Spring 2021 Food-related courses

These courses will count toward the Food Systems & Nutrition minor; most also count toward the “Food Systems, Nutrition and the Environment” track of the Environmental Studies co-major or stand-alone major. Check with your advisor if you’re not sure about whether a course will count for your degree requirements.

From the School of Arts, Sciences, and Engineering (ASE):

  • American Meat (ANTH 142) History and ethnography of meat production and consumption in the United States, from 1860 to the present. The cultural, environmental, and political economic factors that underlie the breeding, raising, slaughtering, and distribution of animal bodies. Intensive examination of changing forms of farm structure, biological industrialization, animal well-being, and the organization of labor. This course counts toward the Anthropology area/critical geographies requirement, the Cultural and Social Justice Anthropology minors, and the Social Sciences distribution requirement. Mon-Wed 3-4:15 pm, Alex Blanchette, in-person
  • Microbiology (BIO106) A survey of the structures and functions of microbes, including bacteria, archaea, viruses, and eukaryotic microbes (fungi, protists). Topics include microbial genetics, physiology, cell biology, diversity, evolution, ecology, and the human microbiome. BIO 107 (Microbiology Lab) is not required but may be taken concurrently. Requires completion of BIO 0013, BIO 0014, and BIO 41 or graduate standing. Mon/Wed 1:30-2:45 + labs, Corinne Pierce, virtual/synchronous 
  • General Physiology II (BIO 116) Elements of homeostasis and of endocrine, nervous, and digestive systems are discussed at various levels, from the molecular to the organ system. Material will include lessons from and comparisons across vertebrates and invertebrates. Prerequisites: Bio 13 and 14, or equivalent. Mon/Wed 1:30-2:45, Mimi Kao, virtual
  • Plant Physiology (BIO118) Interaction of living plant components performing biological functions including water transport, mineral uptake, movements, and signaling between plant parts in response to environmental cues. Recommendations: BIO 13 and 14, or equivalent. Introductory chemistry recommended. Tues/Thurs 12-1:15, George Ellmore, virtual
  • Sustainability in Action (ENV100) An integrated multidisciplinary approach to the study and practice of sustainability. Introduction to the breadth of sustainability and the enormous career opportunities available, including data analysis, stakeholder engagement, and field work. Topics include: water, waste, energy, climate change, transportation, food & agriculture, informational interviewing and networking skills. Wed 6-9 pm, Tina Woolston, in person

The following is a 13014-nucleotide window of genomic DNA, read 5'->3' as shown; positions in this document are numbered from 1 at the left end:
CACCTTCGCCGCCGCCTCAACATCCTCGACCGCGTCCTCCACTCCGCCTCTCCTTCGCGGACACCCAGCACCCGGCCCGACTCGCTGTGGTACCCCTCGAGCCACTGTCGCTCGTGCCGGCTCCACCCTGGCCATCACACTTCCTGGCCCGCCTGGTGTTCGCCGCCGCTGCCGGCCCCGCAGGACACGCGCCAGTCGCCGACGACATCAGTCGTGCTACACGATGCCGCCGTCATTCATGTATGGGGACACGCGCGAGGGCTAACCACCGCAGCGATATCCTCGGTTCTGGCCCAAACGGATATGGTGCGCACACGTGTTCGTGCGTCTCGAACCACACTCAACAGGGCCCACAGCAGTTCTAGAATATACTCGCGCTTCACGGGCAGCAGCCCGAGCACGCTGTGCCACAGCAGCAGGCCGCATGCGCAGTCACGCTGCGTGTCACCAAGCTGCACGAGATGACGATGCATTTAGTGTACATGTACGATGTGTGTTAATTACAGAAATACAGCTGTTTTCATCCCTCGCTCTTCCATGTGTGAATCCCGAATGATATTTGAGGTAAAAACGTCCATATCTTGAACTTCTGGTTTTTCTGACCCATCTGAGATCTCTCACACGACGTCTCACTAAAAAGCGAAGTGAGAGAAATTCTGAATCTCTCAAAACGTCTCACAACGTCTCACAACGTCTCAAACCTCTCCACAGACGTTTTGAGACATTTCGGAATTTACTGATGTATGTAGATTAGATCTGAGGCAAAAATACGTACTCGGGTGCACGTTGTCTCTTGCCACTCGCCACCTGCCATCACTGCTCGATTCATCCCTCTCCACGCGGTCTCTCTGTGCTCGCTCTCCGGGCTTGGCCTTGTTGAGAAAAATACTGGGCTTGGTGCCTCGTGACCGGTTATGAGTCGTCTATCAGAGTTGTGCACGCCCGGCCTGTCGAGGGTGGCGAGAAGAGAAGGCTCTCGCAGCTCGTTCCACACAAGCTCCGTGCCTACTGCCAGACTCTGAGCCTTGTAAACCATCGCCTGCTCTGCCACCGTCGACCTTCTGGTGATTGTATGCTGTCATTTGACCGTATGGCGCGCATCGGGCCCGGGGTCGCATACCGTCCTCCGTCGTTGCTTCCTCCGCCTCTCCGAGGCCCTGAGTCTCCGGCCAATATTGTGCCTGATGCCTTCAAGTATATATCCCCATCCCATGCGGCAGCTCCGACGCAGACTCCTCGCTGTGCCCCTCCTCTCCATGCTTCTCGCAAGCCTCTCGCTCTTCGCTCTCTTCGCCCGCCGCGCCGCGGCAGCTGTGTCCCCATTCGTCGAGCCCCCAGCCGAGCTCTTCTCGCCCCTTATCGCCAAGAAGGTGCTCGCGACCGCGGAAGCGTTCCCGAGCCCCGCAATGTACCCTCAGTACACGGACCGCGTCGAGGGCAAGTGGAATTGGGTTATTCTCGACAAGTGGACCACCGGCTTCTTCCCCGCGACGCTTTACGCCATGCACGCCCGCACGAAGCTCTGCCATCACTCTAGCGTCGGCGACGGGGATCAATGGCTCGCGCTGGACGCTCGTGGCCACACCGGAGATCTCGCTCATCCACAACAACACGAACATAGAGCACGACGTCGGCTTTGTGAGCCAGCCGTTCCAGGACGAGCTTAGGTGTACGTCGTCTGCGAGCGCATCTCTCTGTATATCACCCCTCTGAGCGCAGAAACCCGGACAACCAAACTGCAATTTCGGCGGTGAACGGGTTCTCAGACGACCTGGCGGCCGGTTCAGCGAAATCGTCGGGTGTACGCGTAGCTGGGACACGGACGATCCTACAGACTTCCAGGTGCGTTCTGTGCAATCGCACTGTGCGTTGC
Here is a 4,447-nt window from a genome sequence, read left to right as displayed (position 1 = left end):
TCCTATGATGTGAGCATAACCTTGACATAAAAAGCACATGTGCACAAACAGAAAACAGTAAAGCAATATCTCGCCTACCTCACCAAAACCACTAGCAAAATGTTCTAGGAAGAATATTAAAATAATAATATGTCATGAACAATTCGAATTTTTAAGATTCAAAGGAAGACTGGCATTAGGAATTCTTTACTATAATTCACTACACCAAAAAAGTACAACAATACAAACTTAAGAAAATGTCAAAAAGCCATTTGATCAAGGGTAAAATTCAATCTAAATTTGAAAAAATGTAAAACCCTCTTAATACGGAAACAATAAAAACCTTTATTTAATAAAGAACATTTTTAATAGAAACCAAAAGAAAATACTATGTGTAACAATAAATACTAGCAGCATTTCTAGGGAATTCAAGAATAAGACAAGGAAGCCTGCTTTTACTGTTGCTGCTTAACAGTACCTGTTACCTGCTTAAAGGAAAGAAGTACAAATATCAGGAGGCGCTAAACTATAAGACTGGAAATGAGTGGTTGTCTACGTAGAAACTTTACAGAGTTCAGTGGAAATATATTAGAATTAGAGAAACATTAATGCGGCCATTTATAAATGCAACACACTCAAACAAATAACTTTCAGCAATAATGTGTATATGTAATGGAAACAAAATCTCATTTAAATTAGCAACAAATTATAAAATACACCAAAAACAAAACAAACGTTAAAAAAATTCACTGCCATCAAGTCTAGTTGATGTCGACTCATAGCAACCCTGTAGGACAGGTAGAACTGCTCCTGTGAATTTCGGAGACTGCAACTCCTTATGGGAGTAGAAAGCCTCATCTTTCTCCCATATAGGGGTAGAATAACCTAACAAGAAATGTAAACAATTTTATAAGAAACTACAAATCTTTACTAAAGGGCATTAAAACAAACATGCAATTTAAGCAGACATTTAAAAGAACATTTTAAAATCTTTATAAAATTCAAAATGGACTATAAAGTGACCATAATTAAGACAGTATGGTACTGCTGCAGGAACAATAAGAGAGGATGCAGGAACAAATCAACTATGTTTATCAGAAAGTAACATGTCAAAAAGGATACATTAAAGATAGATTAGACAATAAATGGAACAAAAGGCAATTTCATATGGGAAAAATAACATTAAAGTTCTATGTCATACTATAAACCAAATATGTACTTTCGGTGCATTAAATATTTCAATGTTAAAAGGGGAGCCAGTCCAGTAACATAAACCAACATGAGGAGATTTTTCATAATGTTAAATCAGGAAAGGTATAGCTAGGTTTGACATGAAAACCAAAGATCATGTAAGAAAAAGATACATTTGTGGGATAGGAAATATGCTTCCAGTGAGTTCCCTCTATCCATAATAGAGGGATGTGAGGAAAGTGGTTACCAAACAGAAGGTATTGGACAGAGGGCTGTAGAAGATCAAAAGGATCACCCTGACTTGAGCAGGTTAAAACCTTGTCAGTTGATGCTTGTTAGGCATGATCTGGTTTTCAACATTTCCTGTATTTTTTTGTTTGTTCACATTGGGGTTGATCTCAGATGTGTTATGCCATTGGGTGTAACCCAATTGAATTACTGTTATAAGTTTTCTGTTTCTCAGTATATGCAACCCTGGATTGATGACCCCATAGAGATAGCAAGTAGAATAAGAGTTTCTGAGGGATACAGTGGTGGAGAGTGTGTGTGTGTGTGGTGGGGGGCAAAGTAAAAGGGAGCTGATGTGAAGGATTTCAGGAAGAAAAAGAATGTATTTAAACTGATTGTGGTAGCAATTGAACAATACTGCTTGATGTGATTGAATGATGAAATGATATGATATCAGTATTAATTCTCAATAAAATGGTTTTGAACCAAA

• Practicing in Food Systems (ENV190/ANTH159) Project-based course designed to integrate academic learning with application in a range of food systems settings. Focused observation exercise culminating in a jointly produced useable report for a community partner. Emphasis will be on balance between process and product. Readings, discussion, and field research will be split between the specific content focus of the group project and general issues arising from planning and carrying out interdisciplinary team projects; developing productive relationships with communities, clients, and stakeholders; addressing ethical concerns in collaborative and public research. Preference will be given to students who have declared the Food Systems and Nutrition minor or the Food Systems, Nutrition and Environment major. D, M 9:30-10:20, TR 10:30-11:20,Kevin Cody, hybrid (Class will meet synchronously online most weeks. Occasional in-person course meetings will take place off campus throughout the semester
  • An Insider’s Guide to the World of Food Media (EXP 15) Food media encompasses a variety of formats across the wider media landscape. We’ll explore important skills including food writing, recipe writing, and food styling and photography, and we’ll go behind the scenes to explore food storytelling in books, newpapers, magazines, radio, podcasts, television, film, the Internet, and social media. We’ll analyze how each media form feeds, or is fed by, our culture’s current obsession with food. Mon 6-8:30 pm, Denise Swidey, in person
  • Health and Healing in Medieval Europe (HIST 154, cross-listed as STS 154) Medicine in Western Europe from approximately 1100-1700. Key intellectual, social, and cultural themes and trends in pre-modern medicine. Major topics include the development of university medicine from its Greek and Arabic roots through the theoretical upheavals of the sixteenth and seventeenth centuries; medical practice, particularly the diverse types of healers and their relationship with patients; epidemic disease such as plague and syphilis and early public health measures formed in response; the development of hospitals and other medical institutions. Overlapping naturalistic, religious, and magical approaches to disease and healing. Mon/Wed 10:30-11:45, Alisha Rankin (Hybrid synchronous & asynchronous. Class will be in person at points and available online. Lectures will also be recorded.)